6 November 2018
A day of disruption at Design Manchester 2018
Many of us who would consider ourselves techy-savvy individuals are able to spot fake reviews relatively easily, however, with so many of the general public still getting their head around how to safely browse online, fake reviews really can sometimes fool even the best of us.
Fake reviews are to shoppers, what ‘fake news’ is Donald Trump, a right nuisance – except one is a legitimate concern and the other is the ramblings of a madman… For many of those who shop online, they may not be aware of the extent that retailers will go to get positive reviews online. This can include reimbursing shoppers for purchases on sites such as Amazon in exchange for positive reviews, sellers offering refunds in exchange for five-star ratings and even refusing to reimburse those who left actual ‘real’ honest reviews, which may not have been to the sellers liking.
Which? decided to create a guide which can help people make more informed purchases and how to spot fake reviews in the process. A bespoke page with some of the core questions that consumers might have is easily navigatable and offers up videos and text to best advise people how to buy online. It also advises people against participating in online groups in which Amazon sellers request a five-star review in exchange for a full refund.
This helpful little guide was accompanied by a series of ads which ran in London most popular Tube and train stations, alongside a printed series in the Evening Standard, airtime on LBC/Global and an editorial investigation in the online and print version of the Which? magazine.
Habito has made an appearance on our blog before, with their print ads created by Californian-based Jimbo Phillip. This time they’ve elevated themselves to this video ad, created in the same ‘eye-popping’ style as the previous entries into the mortgage broking industry.
Their disruptive nature and completely over-the-top approach is nothing like what the mortgage broking industry has seen before and looks to target those confused Millennials who are currently struggling with figuring out the housing market.
Habito: Mortgage Hell
The ad represents the overwhelming amount of jargon that you’re faced with when attempting to apply for a mortgage. The whole process is pretty damn hellish and is portrayed by a poor unsuspecting woman who types the words mortgage broker into a search engine.
She’s hit with a boatload of acronyms and jargon which subsequently bowl her over and lead her computer screen to convulse and spew green bile. Backed by Noisia’s Machine Gun, the final product is something that’s memorable and finely targeted to the desired demographic, standing out in a sea of suits and scepticism.
Five years ago, Yorkshire Tea made a pledge to plant one million trees across the UK and in Kenya. Now, in year four, the latest instalment in the campaigns comes in the form of an AR experience which transports users to the forests, both locally and overseas.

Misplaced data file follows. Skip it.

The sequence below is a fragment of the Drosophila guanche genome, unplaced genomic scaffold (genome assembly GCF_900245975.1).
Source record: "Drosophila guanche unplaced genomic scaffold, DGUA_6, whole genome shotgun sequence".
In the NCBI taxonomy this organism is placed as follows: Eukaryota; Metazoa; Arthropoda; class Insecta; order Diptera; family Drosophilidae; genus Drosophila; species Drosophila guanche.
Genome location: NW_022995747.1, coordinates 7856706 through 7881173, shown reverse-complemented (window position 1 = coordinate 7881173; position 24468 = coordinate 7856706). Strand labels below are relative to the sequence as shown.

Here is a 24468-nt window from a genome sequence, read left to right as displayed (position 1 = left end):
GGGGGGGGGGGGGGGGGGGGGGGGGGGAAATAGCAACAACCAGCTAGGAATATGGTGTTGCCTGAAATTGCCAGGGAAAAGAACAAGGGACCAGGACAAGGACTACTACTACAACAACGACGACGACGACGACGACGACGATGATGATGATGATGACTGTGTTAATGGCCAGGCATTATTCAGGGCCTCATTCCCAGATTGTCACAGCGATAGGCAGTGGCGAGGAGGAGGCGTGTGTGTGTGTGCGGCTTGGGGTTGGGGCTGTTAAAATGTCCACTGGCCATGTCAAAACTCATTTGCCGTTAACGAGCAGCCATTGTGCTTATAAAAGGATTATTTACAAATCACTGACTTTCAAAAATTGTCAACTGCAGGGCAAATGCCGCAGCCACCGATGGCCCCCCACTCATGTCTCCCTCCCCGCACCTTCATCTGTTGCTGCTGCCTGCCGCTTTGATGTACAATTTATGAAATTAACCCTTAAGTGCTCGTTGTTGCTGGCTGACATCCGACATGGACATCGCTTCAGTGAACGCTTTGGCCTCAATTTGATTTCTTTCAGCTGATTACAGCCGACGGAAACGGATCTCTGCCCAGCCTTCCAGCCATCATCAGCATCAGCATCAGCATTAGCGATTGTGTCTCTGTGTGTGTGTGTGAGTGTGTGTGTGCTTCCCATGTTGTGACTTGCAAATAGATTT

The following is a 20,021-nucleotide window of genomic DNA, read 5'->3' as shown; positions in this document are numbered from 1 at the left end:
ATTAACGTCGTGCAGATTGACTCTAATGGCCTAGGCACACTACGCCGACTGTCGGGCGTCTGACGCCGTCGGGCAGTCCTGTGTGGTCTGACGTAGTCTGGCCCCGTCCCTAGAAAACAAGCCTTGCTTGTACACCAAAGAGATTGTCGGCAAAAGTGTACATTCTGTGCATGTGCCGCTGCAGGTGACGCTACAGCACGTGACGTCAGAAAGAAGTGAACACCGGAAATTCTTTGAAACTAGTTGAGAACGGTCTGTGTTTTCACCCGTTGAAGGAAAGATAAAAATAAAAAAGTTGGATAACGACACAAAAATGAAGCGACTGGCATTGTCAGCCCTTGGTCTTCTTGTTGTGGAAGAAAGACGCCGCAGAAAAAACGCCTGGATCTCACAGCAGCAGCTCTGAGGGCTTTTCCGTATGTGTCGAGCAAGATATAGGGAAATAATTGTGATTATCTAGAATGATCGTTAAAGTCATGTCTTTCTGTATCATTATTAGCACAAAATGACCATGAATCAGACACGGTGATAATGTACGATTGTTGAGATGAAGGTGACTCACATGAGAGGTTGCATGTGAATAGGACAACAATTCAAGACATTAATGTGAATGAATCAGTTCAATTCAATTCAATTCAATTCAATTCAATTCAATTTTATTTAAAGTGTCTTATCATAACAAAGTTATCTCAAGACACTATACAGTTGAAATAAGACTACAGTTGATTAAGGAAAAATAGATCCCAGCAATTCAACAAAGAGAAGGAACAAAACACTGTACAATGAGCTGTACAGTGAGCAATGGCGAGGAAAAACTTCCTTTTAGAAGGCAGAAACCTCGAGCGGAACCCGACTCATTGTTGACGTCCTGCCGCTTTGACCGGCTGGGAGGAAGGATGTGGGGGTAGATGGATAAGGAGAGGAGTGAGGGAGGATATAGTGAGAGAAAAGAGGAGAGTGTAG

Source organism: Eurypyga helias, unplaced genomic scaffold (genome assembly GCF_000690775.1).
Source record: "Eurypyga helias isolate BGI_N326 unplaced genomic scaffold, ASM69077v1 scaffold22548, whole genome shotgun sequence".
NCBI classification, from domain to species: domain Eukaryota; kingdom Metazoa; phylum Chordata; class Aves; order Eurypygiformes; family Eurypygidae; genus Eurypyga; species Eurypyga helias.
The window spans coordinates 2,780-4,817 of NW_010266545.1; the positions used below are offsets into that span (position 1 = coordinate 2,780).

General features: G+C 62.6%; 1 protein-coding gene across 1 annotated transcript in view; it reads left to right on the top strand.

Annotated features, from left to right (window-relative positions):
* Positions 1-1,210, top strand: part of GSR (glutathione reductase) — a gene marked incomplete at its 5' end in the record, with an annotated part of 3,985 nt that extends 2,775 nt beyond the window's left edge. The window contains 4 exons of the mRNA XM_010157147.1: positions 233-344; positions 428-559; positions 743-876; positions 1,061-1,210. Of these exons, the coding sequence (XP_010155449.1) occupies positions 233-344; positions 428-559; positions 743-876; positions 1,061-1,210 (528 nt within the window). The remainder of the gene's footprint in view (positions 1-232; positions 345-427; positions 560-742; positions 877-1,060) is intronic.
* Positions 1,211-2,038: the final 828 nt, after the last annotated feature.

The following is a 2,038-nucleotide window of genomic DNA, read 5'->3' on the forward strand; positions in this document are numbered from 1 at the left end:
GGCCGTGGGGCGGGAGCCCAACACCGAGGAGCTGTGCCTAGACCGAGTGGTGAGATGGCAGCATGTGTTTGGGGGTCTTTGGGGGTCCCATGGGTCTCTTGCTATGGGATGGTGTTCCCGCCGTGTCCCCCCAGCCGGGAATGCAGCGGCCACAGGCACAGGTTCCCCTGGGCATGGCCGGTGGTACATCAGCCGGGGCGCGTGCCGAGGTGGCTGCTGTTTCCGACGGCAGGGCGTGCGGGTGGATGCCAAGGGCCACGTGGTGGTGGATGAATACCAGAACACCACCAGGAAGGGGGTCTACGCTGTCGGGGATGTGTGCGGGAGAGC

The interactive platform allows users to plant seeds, pick fruit for farmers to sell and most importantly, teaches users about environmental sustainability. The app aims to bring to life the brands passion for trees, targetting families, particularly those with young children, to better understand the importance of trees in the wider world whilst engaging with them in a fun way.
The experience is accessed by scanning the full page press ad, through using the camera in the Shazam app. Print ads can be found within a number of magazine titles and supplements in newspapers, including The Evening Standard, The Observer and The Times. Copies of activity sheets were also distributed to schools across the UK to try and drive a deeper understanding of the project to the target demographic.
For the annual Sleep Out event, End Youth Homelessness created this series of print ads to encourage more participants to swap their beds for sleeping bags for one night, in which participants raise funds to help homeless and disadvantaged young people in the UK.
This year’s posters offer multilayered messaging which offers two different perspectives. Reading one set of the text presents the reader with the dichotomy of the Sleep Out event, where people come together to raise funds and awareness. The shadow version of the text flips the messaging on its head, referring to the experiences of homeless young people who are forced to live on the street.
The campaign is currently appearing on 110 sites across the UK, with events occurring on different dates in major cities and towns. Each site has a different target fundraising amount alongside varying registration fees. The Sleep Out will be held in a number of locations, including Manchester, Birmingham Cardiff, Bristol and a corporate event in London.
Between now and Christmas, you might see Freshpet’s very first tv campaign crop up. Although not significantly profound, we all love a good doggo advert and this one is no exception. Featuring a bunch of sad pooches, who are feeling uninspired by ‘the current standard of dog food on the market’, this ad offers a 30-second respite from the barrage of usual seasonal ads.
Have no fear though, those sad doggo faces are turned back the right way up at the end of the ad when they finally taste the Freshpet dog food product. We did say it wasn’t profound… but dammit, what kind of monster doesn’t want to see adorable pups on the tv screen?!
Freshpet: Sad Pups